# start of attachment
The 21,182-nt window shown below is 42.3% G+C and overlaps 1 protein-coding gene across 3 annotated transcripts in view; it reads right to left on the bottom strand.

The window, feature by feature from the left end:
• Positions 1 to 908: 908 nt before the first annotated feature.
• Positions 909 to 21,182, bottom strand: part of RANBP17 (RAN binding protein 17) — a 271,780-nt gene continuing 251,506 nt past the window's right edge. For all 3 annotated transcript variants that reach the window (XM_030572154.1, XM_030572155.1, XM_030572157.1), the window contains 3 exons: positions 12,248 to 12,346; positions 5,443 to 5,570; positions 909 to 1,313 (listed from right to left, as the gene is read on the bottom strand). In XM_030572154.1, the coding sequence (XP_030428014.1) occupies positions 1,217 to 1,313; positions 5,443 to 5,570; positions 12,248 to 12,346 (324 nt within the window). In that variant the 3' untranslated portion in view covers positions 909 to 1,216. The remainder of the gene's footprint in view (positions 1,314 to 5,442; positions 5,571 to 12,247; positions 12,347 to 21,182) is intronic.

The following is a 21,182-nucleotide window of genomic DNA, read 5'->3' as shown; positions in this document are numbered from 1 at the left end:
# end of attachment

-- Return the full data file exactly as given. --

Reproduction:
The 21,182-nt window shown below is 42.3% G+C and overlaps 1 protein-coding gene across 3 annotated transcripts in view; it reads right to left on the bottom strand.

The window, feature by feature from the left end:
• Positions 1 to 908: 908 nt before the first annotated feature.
• Positions 909 to 21,182, bottom strand: part of RANBP17 (RAN binding protein 17) — a 271,780-nt gene continuing 251,506 nt past the window's right edge. For all 3 annotated transcript variants that reach the window (XM_030572154.1, XM_030572155.1, XM_030572157.1), the window contains 3 exons: positions 12,248 to 12,346; positions 5,443 to 5,570; positions 909 to 1,313 (listed from right to left, as the gene is read on the bottom strand). In XM_030572154.1, the coding sequence (XP_030428014.1) occupies positions 1,217 to 1,313; positions 5,443 to 5,570; positions 12,248 to 12,346 (324 nt within the window). In that variant the 3' untranslated portion in view covers positions 909 to 1,216. The remainder of the gene's footprint in view (positions 1,314 to 5,442; positions 5,571 to 12,247; positions 12,347 to 21,182) is intronic.

The following is a 21,182-nucleotide window of genomic DNA, read 5'->3' as shown; positions in this document are numbered from 1 at the left end: